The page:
But when a new member joins the group, plagued by something beyond addiction, they all begin to suspect that their connection to the virtual, and each other may be more than coincidence.
What this pilot did well was offer just enough information to hook you into wanting more.
Unfortunately for those there, the ending was an incredible stunner and now we want MORE.
The final drama that flipped my lid that also won best independent drama pilot and the audience award was Currency.
Apocalyptic thrillers are always of interest, but this one had a twist: the apocalypse is the failure of the nation's banking system. It took less than 17 days for all hell to break loose.
The jury consisted of Peter Mensah from Midnight, Texas, Chaka Pilgrim, President, Roc Nation Record, and Jack Turner, SVP of Scripted and Documentary Content, Matador.
They noted about the winner, "What was most impressive to the jury in Currency, was the ability to effectively demonstrate strength of story as well as the intimacy and depth of character that is indicative of all great television, all with very little resources."
While not part of the competition, 8 Tage (8 Days) from Germany was all kinds of awesome.
Starring Christiane Paul who played the ferocious Mira on Counterpart and Mark Waschke who can currently be seen on the Netflix series Dark, the tale follows the country's reaction to news that a meteor will plow directly into Europe and Germany in particular in eight days.
Festival goers got treated to two episodes, and hunting down the remaining has now become a priority.
While it doesn't currently have US distribution, it has aired in Europe on Sky. Check out the trailer and keep your fingers crossed.
Finally, I've saved the best news for last.
I also had the opportunity to see BBC's Back to Life, about a woman named Miri who just arrived back in her hometown (and her parents' house) after 18 years behind bars.
Showtime picked it up just the day before SeriesFest began, and other than The Rook and Bluff City Law, the only series that certainly has a future in the US!
If you're an independent TV producer hoping to showcase your work, you should consider SeriesFest, a festival more for industry professionals than the viewing public, but full of talent and information you can use.
Although I didn't get to see many of the comedies offered, the jury consisted of Nina Dobrev of The Vampire Diaries, Sean Walsh, Manager, Strategy, ABC Entertainment, and David Rubin, Agent at Gersh.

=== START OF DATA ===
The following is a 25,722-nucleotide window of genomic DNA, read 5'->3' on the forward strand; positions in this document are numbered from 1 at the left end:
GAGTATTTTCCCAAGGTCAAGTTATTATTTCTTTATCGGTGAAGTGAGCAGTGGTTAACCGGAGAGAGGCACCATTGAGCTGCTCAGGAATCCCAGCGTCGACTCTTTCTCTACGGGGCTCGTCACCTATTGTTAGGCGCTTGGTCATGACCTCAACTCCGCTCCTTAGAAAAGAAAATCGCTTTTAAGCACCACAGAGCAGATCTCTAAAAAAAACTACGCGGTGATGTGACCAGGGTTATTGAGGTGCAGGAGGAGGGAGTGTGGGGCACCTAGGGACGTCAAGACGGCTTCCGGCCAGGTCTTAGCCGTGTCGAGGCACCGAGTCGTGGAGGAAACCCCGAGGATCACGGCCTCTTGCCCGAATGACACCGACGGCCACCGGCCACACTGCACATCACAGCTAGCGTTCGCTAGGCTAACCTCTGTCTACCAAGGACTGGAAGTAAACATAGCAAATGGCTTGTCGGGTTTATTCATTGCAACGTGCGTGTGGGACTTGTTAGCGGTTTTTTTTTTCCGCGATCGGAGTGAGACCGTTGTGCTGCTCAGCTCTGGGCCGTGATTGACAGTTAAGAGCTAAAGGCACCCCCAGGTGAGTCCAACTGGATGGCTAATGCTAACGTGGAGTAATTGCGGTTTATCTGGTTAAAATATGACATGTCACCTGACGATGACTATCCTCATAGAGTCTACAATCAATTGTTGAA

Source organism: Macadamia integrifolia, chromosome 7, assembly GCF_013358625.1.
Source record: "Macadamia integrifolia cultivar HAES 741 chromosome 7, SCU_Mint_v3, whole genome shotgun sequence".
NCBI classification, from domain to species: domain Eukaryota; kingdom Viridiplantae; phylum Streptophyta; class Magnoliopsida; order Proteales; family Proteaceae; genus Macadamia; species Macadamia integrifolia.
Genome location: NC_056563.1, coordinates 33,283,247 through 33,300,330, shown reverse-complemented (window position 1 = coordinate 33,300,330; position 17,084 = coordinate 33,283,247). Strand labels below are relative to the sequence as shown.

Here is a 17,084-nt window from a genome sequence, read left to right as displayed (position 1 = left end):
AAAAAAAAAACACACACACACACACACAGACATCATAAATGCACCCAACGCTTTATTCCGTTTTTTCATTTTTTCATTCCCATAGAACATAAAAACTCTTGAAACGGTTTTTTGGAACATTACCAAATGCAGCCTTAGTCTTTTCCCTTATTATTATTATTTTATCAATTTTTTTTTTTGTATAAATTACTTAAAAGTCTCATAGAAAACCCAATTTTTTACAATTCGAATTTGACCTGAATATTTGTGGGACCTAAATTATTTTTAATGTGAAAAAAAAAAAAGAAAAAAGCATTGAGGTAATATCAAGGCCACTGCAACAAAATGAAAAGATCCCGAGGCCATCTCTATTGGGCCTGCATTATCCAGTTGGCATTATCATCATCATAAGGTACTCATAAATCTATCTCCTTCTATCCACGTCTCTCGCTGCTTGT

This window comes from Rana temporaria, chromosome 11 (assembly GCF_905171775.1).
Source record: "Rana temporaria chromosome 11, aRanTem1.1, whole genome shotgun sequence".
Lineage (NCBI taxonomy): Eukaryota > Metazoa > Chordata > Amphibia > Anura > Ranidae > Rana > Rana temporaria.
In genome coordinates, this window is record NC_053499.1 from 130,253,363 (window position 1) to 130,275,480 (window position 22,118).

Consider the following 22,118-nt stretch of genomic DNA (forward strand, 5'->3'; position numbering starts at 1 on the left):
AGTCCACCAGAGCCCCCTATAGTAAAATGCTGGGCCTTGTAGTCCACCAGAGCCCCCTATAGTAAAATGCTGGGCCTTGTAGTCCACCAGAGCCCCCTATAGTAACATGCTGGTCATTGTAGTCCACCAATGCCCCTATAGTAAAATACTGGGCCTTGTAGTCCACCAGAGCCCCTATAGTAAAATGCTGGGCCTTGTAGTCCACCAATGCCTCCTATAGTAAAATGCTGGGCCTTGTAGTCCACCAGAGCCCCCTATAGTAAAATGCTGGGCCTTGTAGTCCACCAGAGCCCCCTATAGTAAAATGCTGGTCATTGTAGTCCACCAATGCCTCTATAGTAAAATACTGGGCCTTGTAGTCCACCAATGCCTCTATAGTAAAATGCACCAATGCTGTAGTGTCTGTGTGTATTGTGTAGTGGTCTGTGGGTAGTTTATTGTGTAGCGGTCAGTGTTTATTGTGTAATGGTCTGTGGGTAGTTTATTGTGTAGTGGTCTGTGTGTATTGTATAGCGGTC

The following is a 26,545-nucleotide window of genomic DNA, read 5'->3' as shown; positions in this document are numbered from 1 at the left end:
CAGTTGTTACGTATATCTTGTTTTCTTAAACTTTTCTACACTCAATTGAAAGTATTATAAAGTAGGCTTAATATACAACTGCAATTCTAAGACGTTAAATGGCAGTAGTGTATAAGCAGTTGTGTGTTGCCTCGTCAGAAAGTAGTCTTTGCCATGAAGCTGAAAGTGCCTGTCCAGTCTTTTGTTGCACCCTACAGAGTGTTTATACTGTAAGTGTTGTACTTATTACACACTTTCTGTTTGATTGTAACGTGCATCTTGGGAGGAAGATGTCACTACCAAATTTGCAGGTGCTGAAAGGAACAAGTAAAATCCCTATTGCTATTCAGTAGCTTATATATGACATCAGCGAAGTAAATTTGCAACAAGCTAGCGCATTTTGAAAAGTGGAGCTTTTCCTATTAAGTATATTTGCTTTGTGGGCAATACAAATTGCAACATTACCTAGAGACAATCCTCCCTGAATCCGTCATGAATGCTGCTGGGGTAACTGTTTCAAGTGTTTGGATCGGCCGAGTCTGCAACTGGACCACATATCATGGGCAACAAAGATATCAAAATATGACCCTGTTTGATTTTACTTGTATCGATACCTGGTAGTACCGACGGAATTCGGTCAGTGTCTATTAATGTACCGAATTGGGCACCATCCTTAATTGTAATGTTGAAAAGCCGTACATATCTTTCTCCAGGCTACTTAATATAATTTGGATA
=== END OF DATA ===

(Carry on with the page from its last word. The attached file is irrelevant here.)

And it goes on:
Who wouldn't want their work showcased at such an event or to at least have the opportunity to get to know other creatives and do some networks?
There are so many different opportunities for creatives at the festival.
Other than the aforementioned pilot competition, there is the Women Directoring Mentorship, a competition designed to discover aspiring female directors with a unique voice and provide a launchpad for their career.
The Jan Marino Scholarship is designed to support women over 55 who are students in the Stephens College M.F.A. in Television and Screenwriting program.
And the Storytellers Initiative seeks to discover creative, fresh writers who explore short form series with a strong point of view and bold characters.
There are panels about a lot of different topics pertaining to the SeriesFest theme for the year, and a lot more.
I'll have more coverage as time goes by, but if you're a creative, I highly suggest you look into this exciting opportunity to share your passion with others like you.
Check out all of the winners and get a lot more information about them (and even view more trailers) by visiting the winners list.
Carissa Pavlica is the managing editor and a staff writer and critic for TV Fanatic. She's a member of the Critic's Choice Association, enjoys mentoring writers, conversing with cats, and passionately discussing the nuances of television and film with anyone who will listen. Follow her on Twitter and email her here at TV Fanatic.